Published: Thu, May 18, 2017
Money | By Armando Alvarado

USA preparing to sue Fiat Chrysler over excess diesel emissions

USA preparing to sue Fiat Chrysler over excess diesel emissions

The Commission took action due to Italy failing to convince it that devices FCA had been using to modulate emissions outside of narrow testing conditions were legally sound and worthy of government approval.

The original complaint came from Germany which along with the Czech Republic, Greece, Lithuania, Luxembourg, Spain and Britain has been accused of failing to police the vehicle industry adequately after the VW "dieselgate" scandal.

The case regards use of defeat devices, which can lead to higher NOx emissions outside the test cycle. Producers argue an exemption from the rules that allows them to turn off emission control systems for safety or engine health.

The move came despite the Italian government issuing a last-minute call on Wednesday for the European Commission to postpone the start of legal action against Italy over suspected emissions-cheating practices at Fiat-Chrysler. Despite the accusations leveled against its own carmakers, Germany has accused Fiat Chrysler of using an illegal device to scale back emission controls after 22 minutes - just longer than official tests.

After Italy rejected Germany's allegations of hidden software on the Fiat 500X, Fiat Doblo and Jeep Renegade models, Berlin asked Brussels to mediate in the dispute.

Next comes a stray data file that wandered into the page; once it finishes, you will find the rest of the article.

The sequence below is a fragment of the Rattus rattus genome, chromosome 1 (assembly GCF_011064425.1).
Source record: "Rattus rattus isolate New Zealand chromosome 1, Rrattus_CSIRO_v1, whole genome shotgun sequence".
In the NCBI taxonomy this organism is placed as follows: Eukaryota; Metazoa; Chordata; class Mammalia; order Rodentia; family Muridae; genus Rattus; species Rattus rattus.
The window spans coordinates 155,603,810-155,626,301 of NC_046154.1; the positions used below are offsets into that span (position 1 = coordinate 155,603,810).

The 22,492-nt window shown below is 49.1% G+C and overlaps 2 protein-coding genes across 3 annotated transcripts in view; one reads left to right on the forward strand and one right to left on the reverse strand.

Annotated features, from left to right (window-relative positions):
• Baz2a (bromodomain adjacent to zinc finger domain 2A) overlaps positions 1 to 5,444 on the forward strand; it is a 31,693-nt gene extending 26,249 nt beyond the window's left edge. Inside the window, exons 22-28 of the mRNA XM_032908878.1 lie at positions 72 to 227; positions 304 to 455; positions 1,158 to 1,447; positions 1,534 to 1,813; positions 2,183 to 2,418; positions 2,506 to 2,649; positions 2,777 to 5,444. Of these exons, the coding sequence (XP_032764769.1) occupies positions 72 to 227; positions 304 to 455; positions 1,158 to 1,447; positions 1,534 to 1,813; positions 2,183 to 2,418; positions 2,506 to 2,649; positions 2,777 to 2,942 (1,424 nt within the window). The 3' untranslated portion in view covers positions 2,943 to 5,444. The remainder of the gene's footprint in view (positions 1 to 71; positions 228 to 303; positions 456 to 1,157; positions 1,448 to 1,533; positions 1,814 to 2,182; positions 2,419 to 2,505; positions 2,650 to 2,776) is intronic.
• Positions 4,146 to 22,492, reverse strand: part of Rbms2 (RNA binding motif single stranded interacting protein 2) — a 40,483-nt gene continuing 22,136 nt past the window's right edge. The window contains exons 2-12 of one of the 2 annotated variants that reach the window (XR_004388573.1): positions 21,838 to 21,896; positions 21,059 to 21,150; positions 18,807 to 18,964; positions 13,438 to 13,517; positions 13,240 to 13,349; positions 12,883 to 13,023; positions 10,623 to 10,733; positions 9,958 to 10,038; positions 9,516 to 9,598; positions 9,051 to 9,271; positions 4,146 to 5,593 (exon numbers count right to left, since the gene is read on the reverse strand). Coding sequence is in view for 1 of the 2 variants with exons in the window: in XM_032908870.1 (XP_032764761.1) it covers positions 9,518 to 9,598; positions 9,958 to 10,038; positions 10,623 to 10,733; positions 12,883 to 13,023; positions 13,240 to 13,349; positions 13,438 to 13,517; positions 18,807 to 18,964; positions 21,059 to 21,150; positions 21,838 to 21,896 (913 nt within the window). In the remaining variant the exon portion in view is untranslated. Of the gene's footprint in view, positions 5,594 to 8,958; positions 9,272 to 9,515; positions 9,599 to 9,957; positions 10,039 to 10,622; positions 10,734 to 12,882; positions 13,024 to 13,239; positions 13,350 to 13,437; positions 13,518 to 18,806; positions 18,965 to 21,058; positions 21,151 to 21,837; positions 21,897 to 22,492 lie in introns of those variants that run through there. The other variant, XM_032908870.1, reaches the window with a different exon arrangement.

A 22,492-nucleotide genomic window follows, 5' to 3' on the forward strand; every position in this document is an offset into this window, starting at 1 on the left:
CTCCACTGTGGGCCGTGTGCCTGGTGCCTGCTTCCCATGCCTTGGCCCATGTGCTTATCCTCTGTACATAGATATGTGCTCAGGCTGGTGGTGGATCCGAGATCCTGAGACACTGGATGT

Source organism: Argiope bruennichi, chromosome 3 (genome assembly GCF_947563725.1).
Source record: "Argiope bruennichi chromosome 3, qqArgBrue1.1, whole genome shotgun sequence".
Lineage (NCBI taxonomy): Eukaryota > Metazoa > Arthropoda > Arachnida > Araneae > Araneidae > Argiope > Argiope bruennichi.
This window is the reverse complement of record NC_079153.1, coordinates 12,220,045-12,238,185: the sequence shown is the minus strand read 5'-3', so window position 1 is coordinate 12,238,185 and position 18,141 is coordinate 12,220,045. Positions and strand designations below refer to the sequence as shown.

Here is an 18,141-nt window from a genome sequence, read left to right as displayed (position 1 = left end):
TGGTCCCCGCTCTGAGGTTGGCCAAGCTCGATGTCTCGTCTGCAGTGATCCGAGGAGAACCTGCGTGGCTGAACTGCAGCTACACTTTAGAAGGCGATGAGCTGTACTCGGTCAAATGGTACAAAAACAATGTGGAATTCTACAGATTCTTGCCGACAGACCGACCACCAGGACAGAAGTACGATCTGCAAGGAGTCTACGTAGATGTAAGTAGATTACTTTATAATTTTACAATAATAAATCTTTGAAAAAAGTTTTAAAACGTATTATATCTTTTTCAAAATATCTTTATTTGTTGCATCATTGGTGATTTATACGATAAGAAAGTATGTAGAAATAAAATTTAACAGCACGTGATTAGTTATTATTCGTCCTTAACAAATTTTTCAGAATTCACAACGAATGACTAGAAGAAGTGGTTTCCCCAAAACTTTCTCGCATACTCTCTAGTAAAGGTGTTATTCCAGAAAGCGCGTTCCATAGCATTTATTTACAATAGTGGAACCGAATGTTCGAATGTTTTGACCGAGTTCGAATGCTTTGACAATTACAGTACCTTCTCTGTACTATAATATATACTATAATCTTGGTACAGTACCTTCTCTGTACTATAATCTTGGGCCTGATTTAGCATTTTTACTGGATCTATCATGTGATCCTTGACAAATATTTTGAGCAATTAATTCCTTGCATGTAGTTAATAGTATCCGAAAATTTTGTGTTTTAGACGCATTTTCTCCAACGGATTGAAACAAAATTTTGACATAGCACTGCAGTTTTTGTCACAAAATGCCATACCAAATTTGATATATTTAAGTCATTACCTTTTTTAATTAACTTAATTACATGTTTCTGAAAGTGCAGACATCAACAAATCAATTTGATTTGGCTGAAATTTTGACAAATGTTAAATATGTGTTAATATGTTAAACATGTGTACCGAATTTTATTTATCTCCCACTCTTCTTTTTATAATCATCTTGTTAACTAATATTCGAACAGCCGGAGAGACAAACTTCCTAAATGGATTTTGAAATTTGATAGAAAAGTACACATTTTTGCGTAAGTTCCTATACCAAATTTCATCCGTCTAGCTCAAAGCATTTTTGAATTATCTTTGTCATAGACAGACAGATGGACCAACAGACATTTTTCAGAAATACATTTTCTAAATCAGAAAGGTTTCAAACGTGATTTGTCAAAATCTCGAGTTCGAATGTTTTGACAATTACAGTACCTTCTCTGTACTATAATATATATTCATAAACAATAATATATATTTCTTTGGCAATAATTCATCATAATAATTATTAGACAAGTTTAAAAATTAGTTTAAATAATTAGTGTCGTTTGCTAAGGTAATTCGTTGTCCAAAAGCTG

In March, the commission closed the mediation process, but without determining definitively whether the vehicle contained an illegal defeat device or not.

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Italy has 2 months to reply to the Commission's demand and might be ultimately taken to the European Court of Justice if the response is found to be unconvincing.

Day-to-day regulation of the auto sector, including approving new vehicle models for the road, remains under the authority of national governments.

The current regulations allow governments in European Union member nations to approve new vehicles that could then be sold throughout the EU.

Italy follows Germany, Britain and five other member states challenged by the Commission in December for turning a blind eye to emissions cheating.

The European Parliament approved tougher rules for the approval of new cars aimed at avoiding a repeat of the Volkswagen emissions cheating scandal but rejected amendments calling for a new, centralised EU road agency to oversee emissions testing.

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